Where, TP, TN, FP, and FN denote true-positive, true-negative, false-positive, and false-negative elements according to a classification criterion.

Parsing of the sentences using semantic patterns.

An event or a scenario is described in a sentence via the combination of a predicate (normally a verb) and its arguments [2224,44]. While the same biological relation can be described in many syntactically different ways, only a limited number of semantic categories (e.g., gene name or tissue name) may accompany the predicates (see Protocol S1 for further discussion). Therefore, at this step we can apply rule-based methods without much loss of sensitivity.

We constructed semantic patterns similar to those described in the PASBio database of predicate–argument structure [22]. These patterns match informative parts of sentences, e.g., “gene lacks exon n in tissue.” The Stanford lexical parser was used for parsing the sentences [45,46]. Sentence trees were viewed using the TigerSearch tool for generating extraction rules for taking the semantic patterns from sentences [47]. (See Protocol S1 for examples of rules.)

The success in assigning gene, species, and event mechanisms to abstracts is as follows (Figure S3). A total of 46% of all abstracts were directly mapped to literature entries in sequence databases such as Swiss-Prot, RefSeq, and GenBank. A further 15% of all abstracts were assigned gene names using a gene tagger [48], with the species name extracted from the sentences and/or from the MeSH terms mapped with the synonym list. However, only 54% of all abstracts could be unambiguously assigned to a unique species (see Figure 2, category A in lower right histogram). The rest of the abstracts may have had gene and species information but they could not be assigned to a sequence database. Tissues were tagged using a dictionary made of tissue lists from the Swiss-Prot and RefSeq databases. They were assigned to the relevant anatomical system (top level MeSH anatomy terms) using the MeSH browser. We have submitted these entries for manual curation to EMBL-EBI's Alternative Exon Database [32].

Quantifying the gain in gene annotation.

To quantify the gain in gene annotation, first we mapped sequence information to the MEDLINE identifiers from the SVM classification using literature entries in Swiss-Prot, RefSeq, and GenBank. Second, we mapped sequence-containing entries for human, mouse, and rat genes present in our results and in those databases to Ensembl gene identifiers using the EnsMart system. Then we compared our annotations to those of Swiss-Prot and RefSeq to identify genes that were missed during the manual curation of AS. Special care was taken to avoid annotations that may have arisen because of a single literature entry mapping to multiple database entries. Hence, these annotations were highly significant.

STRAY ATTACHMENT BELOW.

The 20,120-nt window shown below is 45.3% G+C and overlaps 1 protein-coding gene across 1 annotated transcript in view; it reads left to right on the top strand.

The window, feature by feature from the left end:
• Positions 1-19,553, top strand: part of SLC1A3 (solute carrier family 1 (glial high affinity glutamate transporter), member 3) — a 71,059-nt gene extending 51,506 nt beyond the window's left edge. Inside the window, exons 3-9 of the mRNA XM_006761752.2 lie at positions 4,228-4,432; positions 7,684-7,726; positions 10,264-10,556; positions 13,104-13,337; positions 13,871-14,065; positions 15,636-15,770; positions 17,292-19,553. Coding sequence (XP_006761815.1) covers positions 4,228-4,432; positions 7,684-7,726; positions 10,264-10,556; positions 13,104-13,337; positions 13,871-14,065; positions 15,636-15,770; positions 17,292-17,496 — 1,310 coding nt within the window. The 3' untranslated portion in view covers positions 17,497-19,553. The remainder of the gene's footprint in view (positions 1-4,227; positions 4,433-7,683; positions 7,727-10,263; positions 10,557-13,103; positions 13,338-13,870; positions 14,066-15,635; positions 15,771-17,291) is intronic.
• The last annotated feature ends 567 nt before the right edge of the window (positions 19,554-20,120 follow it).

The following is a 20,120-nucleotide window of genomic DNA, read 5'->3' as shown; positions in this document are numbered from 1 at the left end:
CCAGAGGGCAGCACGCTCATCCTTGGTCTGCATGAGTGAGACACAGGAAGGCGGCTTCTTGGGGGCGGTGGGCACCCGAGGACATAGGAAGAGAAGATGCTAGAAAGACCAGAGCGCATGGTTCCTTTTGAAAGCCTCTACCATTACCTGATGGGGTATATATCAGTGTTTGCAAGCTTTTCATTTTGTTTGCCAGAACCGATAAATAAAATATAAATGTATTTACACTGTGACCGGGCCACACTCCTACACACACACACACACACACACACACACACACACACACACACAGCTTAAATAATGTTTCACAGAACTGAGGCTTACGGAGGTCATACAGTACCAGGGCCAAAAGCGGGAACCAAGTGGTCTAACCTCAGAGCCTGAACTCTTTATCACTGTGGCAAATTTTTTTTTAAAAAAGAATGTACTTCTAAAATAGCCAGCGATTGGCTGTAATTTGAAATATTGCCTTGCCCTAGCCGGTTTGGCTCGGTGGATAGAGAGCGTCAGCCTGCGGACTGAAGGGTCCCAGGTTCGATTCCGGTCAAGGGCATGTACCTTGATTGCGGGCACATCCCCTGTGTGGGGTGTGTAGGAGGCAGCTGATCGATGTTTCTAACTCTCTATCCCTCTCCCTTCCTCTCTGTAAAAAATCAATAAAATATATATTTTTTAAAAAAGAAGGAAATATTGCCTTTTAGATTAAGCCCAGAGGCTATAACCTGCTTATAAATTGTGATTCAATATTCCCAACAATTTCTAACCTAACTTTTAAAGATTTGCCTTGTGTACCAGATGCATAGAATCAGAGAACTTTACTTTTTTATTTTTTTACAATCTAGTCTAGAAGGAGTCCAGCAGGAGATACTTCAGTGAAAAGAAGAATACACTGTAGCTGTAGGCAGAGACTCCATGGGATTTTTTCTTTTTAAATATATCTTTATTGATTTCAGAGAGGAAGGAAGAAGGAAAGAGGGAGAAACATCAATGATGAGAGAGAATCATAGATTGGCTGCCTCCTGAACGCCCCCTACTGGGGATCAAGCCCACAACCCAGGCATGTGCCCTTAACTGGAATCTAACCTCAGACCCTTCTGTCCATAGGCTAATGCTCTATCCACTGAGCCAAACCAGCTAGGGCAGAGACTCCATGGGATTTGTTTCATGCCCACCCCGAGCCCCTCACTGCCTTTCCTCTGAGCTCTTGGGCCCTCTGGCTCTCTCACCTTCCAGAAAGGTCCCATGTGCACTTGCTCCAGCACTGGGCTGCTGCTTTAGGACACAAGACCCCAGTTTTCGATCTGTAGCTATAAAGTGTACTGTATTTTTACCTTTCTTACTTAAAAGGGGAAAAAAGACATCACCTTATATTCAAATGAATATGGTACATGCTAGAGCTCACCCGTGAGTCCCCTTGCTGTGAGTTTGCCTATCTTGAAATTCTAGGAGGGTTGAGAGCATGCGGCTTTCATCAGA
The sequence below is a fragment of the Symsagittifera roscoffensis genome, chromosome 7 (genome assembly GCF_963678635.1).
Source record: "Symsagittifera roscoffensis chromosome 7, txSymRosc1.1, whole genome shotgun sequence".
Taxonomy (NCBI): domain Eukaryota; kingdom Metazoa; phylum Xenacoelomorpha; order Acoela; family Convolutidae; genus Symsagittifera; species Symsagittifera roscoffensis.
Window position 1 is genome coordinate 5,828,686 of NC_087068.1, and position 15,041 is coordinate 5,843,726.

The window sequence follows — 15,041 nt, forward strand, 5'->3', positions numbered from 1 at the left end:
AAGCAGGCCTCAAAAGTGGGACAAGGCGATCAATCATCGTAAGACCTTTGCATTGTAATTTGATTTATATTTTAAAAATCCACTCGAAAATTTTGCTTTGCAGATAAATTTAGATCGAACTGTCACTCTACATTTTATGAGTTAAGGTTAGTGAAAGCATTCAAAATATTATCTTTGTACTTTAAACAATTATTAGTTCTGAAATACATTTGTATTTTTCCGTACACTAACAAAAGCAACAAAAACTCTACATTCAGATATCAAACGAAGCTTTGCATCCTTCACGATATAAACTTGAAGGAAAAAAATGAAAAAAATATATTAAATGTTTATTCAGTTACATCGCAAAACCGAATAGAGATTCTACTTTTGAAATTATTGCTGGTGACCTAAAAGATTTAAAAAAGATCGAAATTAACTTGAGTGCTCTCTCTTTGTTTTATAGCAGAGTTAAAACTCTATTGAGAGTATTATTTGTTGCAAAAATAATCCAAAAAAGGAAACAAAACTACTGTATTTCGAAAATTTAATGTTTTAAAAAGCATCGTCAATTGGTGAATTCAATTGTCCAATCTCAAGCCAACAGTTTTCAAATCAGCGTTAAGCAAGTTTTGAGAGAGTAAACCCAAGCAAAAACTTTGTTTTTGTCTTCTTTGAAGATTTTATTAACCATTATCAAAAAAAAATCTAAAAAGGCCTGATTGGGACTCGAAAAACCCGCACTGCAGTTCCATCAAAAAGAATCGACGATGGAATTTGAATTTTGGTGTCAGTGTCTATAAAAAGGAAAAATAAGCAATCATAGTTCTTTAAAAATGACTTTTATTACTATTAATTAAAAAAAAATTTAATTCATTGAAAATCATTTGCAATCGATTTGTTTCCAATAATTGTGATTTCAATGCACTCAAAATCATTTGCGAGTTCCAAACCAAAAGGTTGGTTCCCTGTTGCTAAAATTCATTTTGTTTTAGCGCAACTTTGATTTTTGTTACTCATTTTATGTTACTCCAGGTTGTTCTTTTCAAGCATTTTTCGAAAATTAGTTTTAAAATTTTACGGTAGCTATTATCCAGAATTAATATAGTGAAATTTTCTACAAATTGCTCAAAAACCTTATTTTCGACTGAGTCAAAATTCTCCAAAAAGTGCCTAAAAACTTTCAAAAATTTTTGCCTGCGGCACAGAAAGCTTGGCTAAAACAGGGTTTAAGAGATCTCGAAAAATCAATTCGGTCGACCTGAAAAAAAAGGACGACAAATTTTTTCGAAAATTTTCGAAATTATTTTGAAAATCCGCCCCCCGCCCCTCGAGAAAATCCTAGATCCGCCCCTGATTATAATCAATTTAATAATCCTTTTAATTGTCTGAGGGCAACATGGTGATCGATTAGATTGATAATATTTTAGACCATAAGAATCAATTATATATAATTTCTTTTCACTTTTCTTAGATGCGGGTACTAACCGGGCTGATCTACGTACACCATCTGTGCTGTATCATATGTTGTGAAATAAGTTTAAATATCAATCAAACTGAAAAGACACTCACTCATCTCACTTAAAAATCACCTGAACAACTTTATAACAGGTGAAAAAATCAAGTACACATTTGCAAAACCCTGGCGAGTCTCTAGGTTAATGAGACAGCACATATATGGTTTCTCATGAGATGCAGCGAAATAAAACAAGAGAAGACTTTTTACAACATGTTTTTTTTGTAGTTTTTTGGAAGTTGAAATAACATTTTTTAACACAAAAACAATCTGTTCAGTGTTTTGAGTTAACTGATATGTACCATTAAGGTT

Associating TD-generating mechanisms with organ systems.

The significance of the association of each TD-generating mechanism with each organ system was evaluated using the hypergeometric distribution. We corrected these p-values for multiple testing by calculating the false discovery rate using the Benjamini-Hochberg formula [49]. We found 14 significant associations (out of 45) at a 5% false discovery rate, three of which were also significant at a 1% false discovery rate.

Supporting Information

Figure S2. Distribution of the Results of the IE Step

(4.6 MB TIF).

Figure S3. Description of the Training Set

(60 KB PDF).

Table S1. Genes and Associated TD-Generating Mechanism

(423 KB TXT).

Table S4. Abstracts Describing Alternative Promoters

(76 KB XLS).

Table S5. Abstracts Describing Alternative Initiation

(20 KB XLS).


Authors would like to thank Yi Xing and Dr. Christopher Lee for providing the code for SPLICE-POA and the isoform generation algorithm.

Author Contributions

PKS, LJJ, and PB conceived and designed the experiments. PKS performed the experiments. PKS and SB analyzed the data. PKS contributed reagents/materials/analysis tools. PKS, LJJ, and PB wrote the paper.